"There was no mention that it could lead to heart disease. Would have been nice to know."
The growing number of cancer survivors and increasing number of over-65s needing chronic cancer therapy mean that the need for cardio-oncology services is rising. Heart failure caused by cancer therapy can occur up to 20 years after treatment. In 2012 over 32 million people worldwide were living with cancer.
"Depending on the type of chemotherapy and radiotherapy, between 1% and 25% cancer patients may develop heart failure due to cancer treatment," said study author Professor Robyn Clark, of Flinders University, Adelaide, Australia. "Risk also depends on cardiovascular risk factors such as smoking and obesity. Better monitoring of the heart and intervention before, during and after treatment can prevent or lessen the impact of this cardiotoxicity."
The researchers reviewed medical records of 46 randomly selected cancer patients with cardiotoxicity who attended one of three hospitals between 1979 and 2015. Just 11% were referred to a cardiologist before chemotherapy and less than half (48%) were referred to a heart failure clinic after cancer treatment. Almost 40% were overweight or obese, 41% were current or ex-smokers, 24% were regular consumers of alcohol, 48% had hypertension, and 26% had diabetes.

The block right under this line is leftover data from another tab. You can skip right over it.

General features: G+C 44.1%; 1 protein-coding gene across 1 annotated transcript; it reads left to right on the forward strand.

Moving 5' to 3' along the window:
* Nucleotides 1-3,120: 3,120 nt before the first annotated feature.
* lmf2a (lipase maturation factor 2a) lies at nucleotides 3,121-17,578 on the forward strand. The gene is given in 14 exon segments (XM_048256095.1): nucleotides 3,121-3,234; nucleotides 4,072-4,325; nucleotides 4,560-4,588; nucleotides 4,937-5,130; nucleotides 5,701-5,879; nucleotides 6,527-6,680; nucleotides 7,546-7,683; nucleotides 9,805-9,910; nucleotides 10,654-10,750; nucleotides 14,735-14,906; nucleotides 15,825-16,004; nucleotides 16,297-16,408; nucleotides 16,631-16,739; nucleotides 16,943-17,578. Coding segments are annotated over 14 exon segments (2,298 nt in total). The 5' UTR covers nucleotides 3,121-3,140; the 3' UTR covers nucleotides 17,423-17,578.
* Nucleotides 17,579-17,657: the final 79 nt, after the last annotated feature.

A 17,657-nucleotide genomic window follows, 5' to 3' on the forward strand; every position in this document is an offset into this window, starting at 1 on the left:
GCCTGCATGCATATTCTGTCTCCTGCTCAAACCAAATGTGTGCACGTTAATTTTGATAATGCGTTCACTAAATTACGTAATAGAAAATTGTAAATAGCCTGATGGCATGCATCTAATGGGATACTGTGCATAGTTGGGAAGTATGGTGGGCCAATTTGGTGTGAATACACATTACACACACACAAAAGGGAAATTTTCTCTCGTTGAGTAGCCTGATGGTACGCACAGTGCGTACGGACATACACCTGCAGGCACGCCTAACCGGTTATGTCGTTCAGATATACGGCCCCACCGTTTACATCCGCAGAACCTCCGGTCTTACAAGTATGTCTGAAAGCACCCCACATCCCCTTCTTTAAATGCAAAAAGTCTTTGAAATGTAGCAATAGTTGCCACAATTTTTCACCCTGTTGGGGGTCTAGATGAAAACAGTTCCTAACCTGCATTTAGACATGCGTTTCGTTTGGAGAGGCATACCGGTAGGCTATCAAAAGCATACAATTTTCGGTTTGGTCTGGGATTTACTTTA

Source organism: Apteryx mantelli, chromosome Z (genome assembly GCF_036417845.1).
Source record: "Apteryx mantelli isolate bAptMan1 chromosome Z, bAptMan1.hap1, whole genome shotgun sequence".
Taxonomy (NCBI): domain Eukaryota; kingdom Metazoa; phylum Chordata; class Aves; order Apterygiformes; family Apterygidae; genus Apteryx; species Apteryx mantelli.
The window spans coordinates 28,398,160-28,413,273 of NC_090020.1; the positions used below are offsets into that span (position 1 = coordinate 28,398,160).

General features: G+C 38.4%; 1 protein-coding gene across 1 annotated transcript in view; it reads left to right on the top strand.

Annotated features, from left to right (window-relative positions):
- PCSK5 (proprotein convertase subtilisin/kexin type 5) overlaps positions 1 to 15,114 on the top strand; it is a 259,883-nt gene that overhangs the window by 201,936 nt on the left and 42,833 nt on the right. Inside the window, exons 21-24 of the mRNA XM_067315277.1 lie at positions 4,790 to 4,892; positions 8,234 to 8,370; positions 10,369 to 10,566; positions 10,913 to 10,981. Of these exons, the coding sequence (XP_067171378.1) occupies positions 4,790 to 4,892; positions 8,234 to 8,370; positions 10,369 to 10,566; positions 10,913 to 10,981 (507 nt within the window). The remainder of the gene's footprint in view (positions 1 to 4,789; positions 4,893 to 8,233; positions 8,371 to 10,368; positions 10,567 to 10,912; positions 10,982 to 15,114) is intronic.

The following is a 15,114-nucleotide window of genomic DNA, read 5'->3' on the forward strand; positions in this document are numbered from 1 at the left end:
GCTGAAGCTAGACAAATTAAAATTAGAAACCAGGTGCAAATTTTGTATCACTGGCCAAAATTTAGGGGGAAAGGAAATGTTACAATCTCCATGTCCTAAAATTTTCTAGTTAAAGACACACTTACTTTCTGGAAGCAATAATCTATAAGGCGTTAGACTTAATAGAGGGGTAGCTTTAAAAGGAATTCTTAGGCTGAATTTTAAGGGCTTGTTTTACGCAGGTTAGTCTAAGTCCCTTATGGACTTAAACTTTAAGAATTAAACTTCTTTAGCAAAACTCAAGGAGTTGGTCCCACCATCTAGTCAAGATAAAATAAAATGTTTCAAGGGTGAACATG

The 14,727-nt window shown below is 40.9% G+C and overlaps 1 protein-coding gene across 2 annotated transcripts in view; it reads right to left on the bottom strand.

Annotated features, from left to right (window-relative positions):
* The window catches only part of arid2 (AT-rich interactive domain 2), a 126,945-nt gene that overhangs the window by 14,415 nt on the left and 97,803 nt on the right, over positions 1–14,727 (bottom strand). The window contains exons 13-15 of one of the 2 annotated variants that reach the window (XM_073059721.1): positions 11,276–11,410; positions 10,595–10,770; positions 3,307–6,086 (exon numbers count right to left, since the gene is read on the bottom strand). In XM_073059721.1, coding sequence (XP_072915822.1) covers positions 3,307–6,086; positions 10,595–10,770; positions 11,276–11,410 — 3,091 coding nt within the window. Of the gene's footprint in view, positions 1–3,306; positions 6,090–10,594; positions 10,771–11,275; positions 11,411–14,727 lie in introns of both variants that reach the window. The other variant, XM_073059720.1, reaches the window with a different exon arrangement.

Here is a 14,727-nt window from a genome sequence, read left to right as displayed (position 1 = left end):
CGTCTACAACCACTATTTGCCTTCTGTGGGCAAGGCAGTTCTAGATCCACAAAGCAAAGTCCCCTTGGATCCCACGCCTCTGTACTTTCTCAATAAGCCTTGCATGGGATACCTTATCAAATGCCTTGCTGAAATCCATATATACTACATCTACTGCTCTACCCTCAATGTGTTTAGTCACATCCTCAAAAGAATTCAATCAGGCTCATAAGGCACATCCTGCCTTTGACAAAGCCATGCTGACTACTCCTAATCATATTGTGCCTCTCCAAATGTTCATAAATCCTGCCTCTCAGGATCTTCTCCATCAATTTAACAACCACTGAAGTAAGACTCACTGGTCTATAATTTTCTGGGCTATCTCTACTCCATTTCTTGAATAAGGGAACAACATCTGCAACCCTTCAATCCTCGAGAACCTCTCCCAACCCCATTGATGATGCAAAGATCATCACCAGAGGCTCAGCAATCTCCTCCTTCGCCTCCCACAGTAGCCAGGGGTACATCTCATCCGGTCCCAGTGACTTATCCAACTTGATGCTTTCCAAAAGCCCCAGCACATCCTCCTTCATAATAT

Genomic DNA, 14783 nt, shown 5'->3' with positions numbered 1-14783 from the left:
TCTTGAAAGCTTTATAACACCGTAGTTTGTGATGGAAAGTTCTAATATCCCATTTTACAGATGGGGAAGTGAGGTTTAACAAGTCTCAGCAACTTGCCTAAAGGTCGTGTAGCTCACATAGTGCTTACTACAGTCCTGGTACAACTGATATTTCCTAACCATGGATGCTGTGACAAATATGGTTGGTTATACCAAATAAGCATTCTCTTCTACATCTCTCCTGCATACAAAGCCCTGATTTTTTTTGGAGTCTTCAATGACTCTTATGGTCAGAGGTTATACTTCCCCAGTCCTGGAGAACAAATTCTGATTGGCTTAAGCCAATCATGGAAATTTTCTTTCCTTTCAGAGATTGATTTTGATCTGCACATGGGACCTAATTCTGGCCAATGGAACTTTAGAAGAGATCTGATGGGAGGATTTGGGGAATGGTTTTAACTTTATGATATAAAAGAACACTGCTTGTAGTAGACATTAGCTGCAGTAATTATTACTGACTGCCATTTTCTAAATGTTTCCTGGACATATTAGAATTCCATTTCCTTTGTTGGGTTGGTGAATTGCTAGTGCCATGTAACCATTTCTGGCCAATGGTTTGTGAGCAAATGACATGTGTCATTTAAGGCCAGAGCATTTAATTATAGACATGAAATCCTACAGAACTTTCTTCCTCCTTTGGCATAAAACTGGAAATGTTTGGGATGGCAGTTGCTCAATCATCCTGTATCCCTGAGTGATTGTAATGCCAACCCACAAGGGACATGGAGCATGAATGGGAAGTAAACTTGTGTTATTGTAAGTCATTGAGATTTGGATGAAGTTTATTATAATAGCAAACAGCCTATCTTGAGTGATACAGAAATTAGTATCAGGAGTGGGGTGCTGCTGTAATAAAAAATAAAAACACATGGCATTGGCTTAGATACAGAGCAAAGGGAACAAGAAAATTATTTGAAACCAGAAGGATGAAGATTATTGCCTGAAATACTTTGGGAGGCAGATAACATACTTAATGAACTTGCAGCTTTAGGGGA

In a subset of patients, practice was compared before (1994-2011) and after (2012-2015) the 2012 European Society for Medical Oncology guidelines were published.3 Referral to a cardiologist before chemotherapy rose from 0 to 23% and conducting a baseline echocardiogram of the heart increased from 57% to 77%.